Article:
Published: 04 January 2021
Ms Nadia Ahmad Samdin: To ask the Minister for Home Affairs whether the Ministry will consider more structured channels to place youth offenders in positive networks as part of aftercare so as to better support reintegration efforts and what steps are taken to guide parents to support their children upon their release from prison.
1. The Singapore Prison Service (SPS) recognises the importance of positive networks in supporting the rehabilitation and reintegration of youth offenders. From the moment the youth offenders are admitted to prison, they are engaged in various programmes that prepare them for their eventual release. Examples include the National Youth Achievement Award (NYAA) programme, Throughcare Volunteer Framework (TVF) and Befriending Programme (BP). Volunteers and staff from various community partners befriend and work with the youth offenders under these programmes. After the youth offenders are released, these volunteers and community partners continue to engage them, to ensure that they continue to have access to positive social and support networks.
2. The NYAA programme was introduced to youth offenders in prison in 2000. It encourages young people to develop self-reliance, perseverance and a sense of responsibility to themselves and to society. The 2020 NYAA programme involved volunteers from the Singapore Adventurers’ Club, Tzu Chi Foundation, Singapore Kindness Movement and Sports Singapore. Participants build friendships with the volunteers during their incarceration, and continue to have access to these positive social networks after release.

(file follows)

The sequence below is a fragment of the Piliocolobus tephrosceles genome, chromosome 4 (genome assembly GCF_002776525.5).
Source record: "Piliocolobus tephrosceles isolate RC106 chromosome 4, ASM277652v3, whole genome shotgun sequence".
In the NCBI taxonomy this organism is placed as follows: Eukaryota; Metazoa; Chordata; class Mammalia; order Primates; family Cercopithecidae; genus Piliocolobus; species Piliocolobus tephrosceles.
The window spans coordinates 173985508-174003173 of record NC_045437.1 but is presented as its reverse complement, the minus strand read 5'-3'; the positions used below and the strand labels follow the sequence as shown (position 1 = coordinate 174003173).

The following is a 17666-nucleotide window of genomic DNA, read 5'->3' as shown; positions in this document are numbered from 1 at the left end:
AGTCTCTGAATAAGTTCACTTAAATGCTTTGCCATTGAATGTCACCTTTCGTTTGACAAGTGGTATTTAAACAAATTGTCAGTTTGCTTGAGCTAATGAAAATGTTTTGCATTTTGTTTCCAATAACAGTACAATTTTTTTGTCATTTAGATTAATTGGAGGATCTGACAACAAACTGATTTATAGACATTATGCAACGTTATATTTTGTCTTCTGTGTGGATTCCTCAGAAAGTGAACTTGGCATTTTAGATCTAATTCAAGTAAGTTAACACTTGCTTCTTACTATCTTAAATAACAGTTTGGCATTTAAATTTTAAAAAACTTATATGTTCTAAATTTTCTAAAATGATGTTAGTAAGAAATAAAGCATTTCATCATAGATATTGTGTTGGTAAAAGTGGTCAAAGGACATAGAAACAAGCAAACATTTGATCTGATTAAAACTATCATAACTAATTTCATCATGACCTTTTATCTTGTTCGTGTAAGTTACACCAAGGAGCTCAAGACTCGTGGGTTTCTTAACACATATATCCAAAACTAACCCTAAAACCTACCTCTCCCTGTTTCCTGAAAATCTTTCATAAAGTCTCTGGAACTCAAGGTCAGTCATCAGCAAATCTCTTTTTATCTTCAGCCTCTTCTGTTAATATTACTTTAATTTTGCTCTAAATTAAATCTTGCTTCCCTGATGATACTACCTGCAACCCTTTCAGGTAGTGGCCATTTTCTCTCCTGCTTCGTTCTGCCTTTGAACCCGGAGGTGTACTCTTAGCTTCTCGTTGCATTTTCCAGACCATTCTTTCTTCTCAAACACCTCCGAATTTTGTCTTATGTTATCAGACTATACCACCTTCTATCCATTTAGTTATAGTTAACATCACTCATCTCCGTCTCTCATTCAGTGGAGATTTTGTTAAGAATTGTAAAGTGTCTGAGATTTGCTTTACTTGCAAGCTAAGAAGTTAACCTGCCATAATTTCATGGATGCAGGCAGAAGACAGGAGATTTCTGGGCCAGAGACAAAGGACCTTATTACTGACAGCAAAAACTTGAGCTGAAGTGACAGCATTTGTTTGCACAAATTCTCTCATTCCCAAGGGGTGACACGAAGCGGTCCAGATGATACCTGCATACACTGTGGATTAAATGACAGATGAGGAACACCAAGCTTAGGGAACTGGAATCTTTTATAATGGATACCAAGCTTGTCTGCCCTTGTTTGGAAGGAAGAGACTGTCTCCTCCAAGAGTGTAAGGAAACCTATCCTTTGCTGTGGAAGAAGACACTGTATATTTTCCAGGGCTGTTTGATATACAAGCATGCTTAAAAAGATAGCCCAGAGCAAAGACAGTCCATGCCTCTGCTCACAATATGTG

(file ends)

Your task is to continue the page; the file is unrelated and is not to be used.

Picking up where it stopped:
3. SPS introduced the TVF in 2019. Under the TVF, SPS brings in various community partners and volunteers to support offenders, including youth offenders. Offenders are matched with religious or secular volunteers, who will support them throughout their incarceration and also after they are released. The TVF currently has seven Social Service Agencies (SSAs) on board, with an estimated 700 volunteers.
4. Youth offenders who are assessed to require social support can also be emplaced on the BP. Under the BP, volunteers provide one-on-one support and guidance to youth offenders via letter writing and face-to-face visits. Such support continues even after their release. In addition, SPS regularly invites ex-offenders who have successfully reformed to share their stories and experiences with youth offenders, to inspire hope and change amongst them.
5. SPS also actively involves the families of youth offenders in their reintegration journey. When in prison, all youth offenders sentenced to Reformative Training (RT) are required to undergo the Family Programme. Non-RT youth offenders will attend the Family Programme if the duration of their incarceration allows. Through the programme, knowledge and skills such as conflict resolution, emotion regulation and self-control techniques are imparted to the offenders and their families. Opportunities are provided for them to maintain ties and build stronger bonds with one another. When out in the community, RT inmates are assigned a Reintegration Officer and a Case Manager, to facilitate their transition from incare to a community setting. The Reintegration Officer is a Prison Officer and the Case Manager is from a Social Service Agency. They work hand in hand with the RT youth offenders, as well as the parents, to develop the youth offenders’ reintegration plan and review their rehabilitation progress.
6. SPS will continue to work with community partners to expand support networks, and strengthen collaborations with schools and employers to provide even more opportunities for youth offenders in their reintegration journey.